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I found this novel in English at my local library in the mid-1990's, but the book itself looked like it was from the 1950's or 60's. If I remember correctly, it had a picture of an astronaut in a space suit on the cover.

In the story, an American astronaut travels to an already-established Lunar colony and gets involved there in investigations into unexplained phenomena. The phenomena turn out to be aliens, and the protagonist is abducted while on an away mission and whisked away to an alien zoo. There, he discovers that the aliens have time travel and have been abducting humans from many different time periods to fill their zoo. He ends up working together with an ancient Roman soldier to escape.

Some particular specifics of the story that I remember:

The author goes into detail on space suit mechanics and configuration. Early in the story, the protagonist has a pharmacist install a narcotics dispensing system into his helmet, and this is portrayed as a normal practice and not at all shady or illicit.

The scene in which the protagonist meets the Roman soldier takes care to explore the language barrier. The protagonist's attempts to speak English to the soldier are rebuffed as barbarian talk. The protagonist then remembers that he speaks Spanish, which is a descendant of Latin, so he tries greeting the soldier in Spanish. This turns out to be close enough to the soldier's dialect for mutual intelligibility (and for the soldier to recognize the astronaut as a civilized person), and they are then able to make a plan to escape the alien zoo.

At some point in the story, the protagonist receives a major upgrade to his space suit (or perhaps a brand-new suit) that has improved visibility and flexibility.

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This is Have Space Suit, Will Travel, a young adult novel by Robert A. Heinlein. Some of your memories are not precise.

The "astronaut" is a young man, Clifford "Kip" Russell, who wins a surplus space suit, initially not in working condition, in a contest. He could trade it in and receive a money prize instead, but chooses to repair it into working condition. He has been working the soda counter at a pharmacy, and persuades his physician to write prescriptions for the drugs to install in the medical dispenser inside the helmet. While testing it in his back yard, he and two other beings are abducted by human agents of aliens and taken to the Moon. He and the other prisoners try to escape, but are recaptured and taken to Pluto by the actual aliens (which Kip nicknames "wormfaces") where there is a secret advance base from which the aliens intend to take over the Earth. They are not in a zoo; they are imprisoned so they can't alert Earth governments to the invasion. While signaling for help, Kip gets severe frostbite. However, benevolent aliens from a planet around Vega take the escapees to their world; this is where Kip's suit gets the upgrade.

The galactic government decides to investigate the wormfaces and incidentally the humans. The government reaches into Earth's past and brings in a Neandertal and a Roman soldier as samples to judge how quickly humans are evolving. You remember the language scene very well; the Roman soldier claims that he will fight their captors, but before any attempt can be made, they are taken to the inquest.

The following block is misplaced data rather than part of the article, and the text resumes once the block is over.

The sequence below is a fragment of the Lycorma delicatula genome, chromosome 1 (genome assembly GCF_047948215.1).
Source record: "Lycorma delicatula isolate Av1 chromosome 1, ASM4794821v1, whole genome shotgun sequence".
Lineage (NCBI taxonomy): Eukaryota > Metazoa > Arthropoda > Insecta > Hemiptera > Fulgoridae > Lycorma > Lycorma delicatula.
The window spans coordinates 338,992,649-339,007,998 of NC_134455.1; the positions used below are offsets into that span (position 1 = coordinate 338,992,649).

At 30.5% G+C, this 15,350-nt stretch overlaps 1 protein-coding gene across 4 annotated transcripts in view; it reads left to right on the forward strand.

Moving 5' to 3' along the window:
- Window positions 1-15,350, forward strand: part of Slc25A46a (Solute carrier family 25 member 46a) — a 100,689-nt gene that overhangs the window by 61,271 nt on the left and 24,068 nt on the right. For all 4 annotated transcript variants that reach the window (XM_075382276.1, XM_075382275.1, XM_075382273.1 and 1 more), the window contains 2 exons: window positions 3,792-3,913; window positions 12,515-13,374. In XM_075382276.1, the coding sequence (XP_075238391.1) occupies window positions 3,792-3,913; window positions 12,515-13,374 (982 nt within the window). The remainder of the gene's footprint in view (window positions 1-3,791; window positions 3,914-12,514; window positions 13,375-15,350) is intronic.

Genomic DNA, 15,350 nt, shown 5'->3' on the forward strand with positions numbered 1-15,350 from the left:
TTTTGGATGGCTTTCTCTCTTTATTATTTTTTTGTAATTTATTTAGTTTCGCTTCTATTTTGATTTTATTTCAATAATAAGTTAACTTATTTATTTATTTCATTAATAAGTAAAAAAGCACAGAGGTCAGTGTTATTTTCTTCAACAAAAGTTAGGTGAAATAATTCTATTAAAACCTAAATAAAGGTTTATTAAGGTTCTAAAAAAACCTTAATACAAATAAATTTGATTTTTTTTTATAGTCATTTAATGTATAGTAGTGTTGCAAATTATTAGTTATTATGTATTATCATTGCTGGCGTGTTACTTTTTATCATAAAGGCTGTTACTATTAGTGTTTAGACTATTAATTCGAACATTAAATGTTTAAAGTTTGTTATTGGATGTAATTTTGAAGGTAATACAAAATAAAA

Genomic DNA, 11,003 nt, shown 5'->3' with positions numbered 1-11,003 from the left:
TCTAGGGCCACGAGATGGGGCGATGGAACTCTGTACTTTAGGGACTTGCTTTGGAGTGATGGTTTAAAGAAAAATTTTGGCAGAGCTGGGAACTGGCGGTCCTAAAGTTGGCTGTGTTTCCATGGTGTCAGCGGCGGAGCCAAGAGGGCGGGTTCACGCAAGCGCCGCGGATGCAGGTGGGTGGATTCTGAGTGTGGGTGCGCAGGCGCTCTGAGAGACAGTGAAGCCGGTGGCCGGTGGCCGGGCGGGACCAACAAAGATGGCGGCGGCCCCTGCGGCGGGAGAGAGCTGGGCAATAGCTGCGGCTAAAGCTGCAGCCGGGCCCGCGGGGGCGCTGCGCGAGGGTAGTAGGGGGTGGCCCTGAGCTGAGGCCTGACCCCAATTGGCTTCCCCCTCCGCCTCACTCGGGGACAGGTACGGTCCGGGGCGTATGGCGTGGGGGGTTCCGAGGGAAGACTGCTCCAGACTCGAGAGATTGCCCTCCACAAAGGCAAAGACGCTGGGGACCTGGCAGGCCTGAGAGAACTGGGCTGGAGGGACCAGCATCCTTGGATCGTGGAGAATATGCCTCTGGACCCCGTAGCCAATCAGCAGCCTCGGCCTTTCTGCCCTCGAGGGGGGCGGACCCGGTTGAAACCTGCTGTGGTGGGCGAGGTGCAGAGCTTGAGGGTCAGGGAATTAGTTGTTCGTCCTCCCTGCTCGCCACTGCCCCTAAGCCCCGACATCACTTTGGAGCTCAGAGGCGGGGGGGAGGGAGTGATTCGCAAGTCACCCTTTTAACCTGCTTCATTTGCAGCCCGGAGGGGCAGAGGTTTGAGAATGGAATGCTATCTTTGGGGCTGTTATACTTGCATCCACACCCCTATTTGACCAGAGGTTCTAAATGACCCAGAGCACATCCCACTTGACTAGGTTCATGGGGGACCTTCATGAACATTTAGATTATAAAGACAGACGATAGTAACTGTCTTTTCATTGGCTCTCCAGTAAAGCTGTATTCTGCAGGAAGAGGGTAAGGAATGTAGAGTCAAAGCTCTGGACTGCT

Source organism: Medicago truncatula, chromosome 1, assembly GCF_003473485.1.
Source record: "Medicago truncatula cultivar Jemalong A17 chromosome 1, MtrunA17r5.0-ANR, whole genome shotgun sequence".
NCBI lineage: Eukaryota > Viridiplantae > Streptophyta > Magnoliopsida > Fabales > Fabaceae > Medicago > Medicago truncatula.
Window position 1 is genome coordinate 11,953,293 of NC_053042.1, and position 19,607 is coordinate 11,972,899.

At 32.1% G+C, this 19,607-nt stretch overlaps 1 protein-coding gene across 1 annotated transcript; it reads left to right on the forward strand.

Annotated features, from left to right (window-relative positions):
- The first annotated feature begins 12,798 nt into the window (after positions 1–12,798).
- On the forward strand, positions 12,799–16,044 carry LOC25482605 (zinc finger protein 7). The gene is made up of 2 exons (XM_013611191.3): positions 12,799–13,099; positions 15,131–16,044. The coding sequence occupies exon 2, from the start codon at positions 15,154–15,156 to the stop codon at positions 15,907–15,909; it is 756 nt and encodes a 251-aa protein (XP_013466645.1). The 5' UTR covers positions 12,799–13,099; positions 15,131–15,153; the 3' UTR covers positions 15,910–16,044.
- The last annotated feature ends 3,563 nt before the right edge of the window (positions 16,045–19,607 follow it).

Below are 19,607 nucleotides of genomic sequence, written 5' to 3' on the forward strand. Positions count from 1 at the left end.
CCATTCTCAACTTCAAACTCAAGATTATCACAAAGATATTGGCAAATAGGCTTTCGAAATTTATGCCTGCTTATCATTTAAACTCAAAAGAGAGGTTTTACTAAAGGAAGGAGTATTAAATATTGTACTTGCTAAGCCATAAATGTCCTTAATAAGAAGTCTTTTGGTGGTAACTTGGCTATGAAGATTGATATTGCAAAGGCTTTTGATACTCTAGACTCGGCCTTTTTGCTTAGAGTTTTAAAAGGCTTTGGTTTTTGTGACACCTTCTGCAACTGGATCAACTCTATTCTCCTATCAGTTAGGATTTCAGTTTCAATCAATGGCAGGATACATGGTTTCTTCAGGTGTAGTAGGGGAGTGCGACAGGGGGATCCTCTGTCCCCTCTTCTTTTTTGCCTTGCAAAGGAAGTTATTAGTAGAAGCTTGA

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    Surprisingly, this does not appear to be a duplicate question. There are other questions about aspects of the book but I didn't find an accepted id question. Nice job on answering about one of the books that had the biggest influence on me as a kid! Nov 25 at 5:49
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    OP may be mixing Have Spacesuit will Travel with Slaughterhouse 5 by Kurt Vonnegut. In that story the protagonist does indeed end up in an alien zoo, in the same cage as a pornstar called Montana Wildhack because the aliens are hoping they will mate. They do.
    – Peter Wone
    Nov 25 at 10:25
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    My memory is that the Neanderthal and Roman are not brought in as samples of how quickly humans are evolving, but merely as samples of current humans. One of the points made by Kip in the trial is that they shouldn't presume to judge humans when they can't even get a representative sample of humans.
    – Graham
    Nov 25 at 13:59
  • I love the idea of soda counters at pharmacies still existing at the same time as citizen ownership of drug-dispensing space suits... Nov 27 at 22:15
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There are enough elements here to make me think of R.A. Heinlein's "Have Spacesuit, Will Travel".

Matches:

  • About the right timeframe (1950s, 1960s)
  • Protagonist works at a pharmacy, and the pharmacist fills the "pills and supplements" section of the suit (including getting a doctor to prescribe things which need it) - not shady or a problem
  • Travels to the moon (meets another young person there, which you didn't mention)
  • Abducted by aliens (but not for a zoo, but for a trial of Humanity) - Further memory here: abducted by aliens, then rescued by other aliens so that Humanity could be put on trial
  • Roman soldier also present, protagonist speaks Spanish, Italian, and English, and there is enough overlap for the (decidedly non-classical) Latin speech of the soldier

There is also significantly more happening, including aliens who believe Earth is uninhabited by anything intelligent, and can therefore be cleansed before being occupied, and another race who act as "guardians" of less developed species.

That's about all I can recall at this time, though.

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